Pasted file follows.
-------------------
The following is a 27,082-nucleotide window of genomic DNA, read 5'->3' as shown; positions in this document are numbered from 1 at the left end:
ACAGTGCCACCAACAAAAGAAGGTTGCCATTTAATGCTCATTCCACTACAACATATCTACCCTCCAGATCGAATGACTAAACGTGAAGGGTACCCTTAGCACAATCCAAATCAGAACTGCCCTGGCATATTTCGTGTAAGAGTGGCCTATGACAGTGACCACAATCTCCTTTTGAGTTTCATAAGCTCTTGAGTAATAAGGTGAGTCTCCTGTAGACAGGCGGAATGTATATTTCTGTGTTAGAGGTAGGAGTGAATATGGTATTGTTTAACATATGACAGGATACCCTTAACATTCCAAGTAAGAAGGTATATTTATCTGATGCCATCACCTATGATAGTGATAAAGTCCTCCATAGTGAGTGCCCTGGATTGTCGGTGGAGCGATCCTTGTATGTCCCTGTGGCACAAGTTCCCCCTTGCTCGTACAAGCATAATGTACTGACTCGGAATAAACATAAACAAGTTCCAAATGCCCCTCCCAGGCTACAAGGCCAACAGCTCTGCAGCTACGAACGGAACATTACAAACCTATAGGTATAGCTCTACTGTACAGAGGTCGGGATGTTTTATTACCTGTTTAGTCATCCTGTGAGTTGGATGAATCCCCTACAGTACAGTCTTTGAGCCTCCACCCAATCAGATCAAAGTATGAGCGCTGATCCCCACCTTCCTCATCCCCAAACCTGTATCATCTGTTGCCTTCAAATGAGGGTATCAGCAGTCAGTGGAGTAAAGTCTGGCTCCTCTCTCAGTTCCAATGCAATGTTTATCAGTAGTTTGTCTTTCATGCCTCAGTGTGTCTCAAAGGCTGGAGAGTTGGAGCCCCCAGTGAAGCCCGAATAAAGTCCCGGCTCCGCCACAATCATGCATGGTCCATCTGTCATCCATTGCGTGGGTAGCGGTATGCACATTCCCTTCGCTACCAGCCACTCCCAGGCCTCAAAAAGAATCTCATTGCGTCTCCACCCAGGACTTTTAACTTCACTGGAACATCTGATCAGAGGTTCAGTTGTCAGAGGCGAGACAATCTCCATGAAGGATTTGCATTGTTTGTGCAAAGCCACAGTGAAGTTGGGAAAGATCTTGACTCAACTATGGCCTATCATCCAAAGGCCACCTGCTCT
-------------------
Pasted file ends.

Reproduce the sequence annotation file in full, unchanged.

The following is a 27,082-nucleotide window of genomic DNA, read 5'->3' as shown; positions in this document are numbered from 1 at the left end:
ACAGTGCCACCAACAAAAGAAGGTTGCCATTTAATGCTCATTCCACTACAACATATCTACCCTCCAGATCGAATGACTAAACGTGAAGGGTACCCTTAGCACAATCCAAATCAGAACTGCCCTGGCATATTTCGTGTAAGAGTGGCCTATGACAGTGACCACAATCTCCTTTTGAGTTTCATAAGCTCTTGAGTAATAAGGTGAGTCTCCTGTAGACAGGCGGAATGTATATTTCTGTGTTAGAGGTAGGAGTGAATATGGTATTGTTTAACATATGACAGGATACCCTTAACATTCCAAGTAAGAAGGTATATTTATCTGATGCCATCACCTATGATAGTGATAAAGTCCTCCATAGTGAGTGCCCTGGATTGTCGGTGGAGCGATCCTTGTATGTCCCTGTGGCACAAGTTCCCCCTTGCTCGTACAAGCATAATGTACTGACTCGGAATAAACATAAACAAGTTCCAAATGCCCCTCCCAGGCTACAAGGCCAACAGCTCTGCAGCTACGAACGGAACATTACAAACCTATAGGTATAGCTCTACTGTACAGAGGTCGGGATGTTTTATTACCTGTTTAGTCATCCTGTGAGTTGGATGAATCCCCTACAGTACAGTCTTTGAGCCTCCACCCAATCAGATCAAAGTATGAGCGCTGATCCCCACCTTCCTCATCCCCAAACCTGTATCATCTGTTGCCTTCAAATGAGGGTATCAGCAGTCAGTGGAGTAAAGTCTGGCTCCTCTCTCAGTTCCAATGCAATGTTTATCAGTAGTTTGTCTTTCATGCCTCAGTGTGTCTCAAAGGCTGGAGAGTTGGAGCCCCCAGTGAAGCCCGAATAAAGTCCCGGCTCCGCCACAATCATGCATGGTCCATCTGTCATCCATTGCGTGGGTAGCGGTATGCACATTCCCTTCGCTACCAGCCACTCCCAGGCCTCAAAAAGAATCTCATTGCGTCTCCACCCAGGACTTTTAACTTCACTGGAACATCTGATCAGAGGTTCAGTTGTCAGAGGCGAGACAATCTCCATGAAGGATTTGCATTGTTTGTGCAAAGCCACAGTGAAGTTGGGAAAGATCTTGACTCAACTATGGCCTATCATCCAAAGGCCACCTGCTCT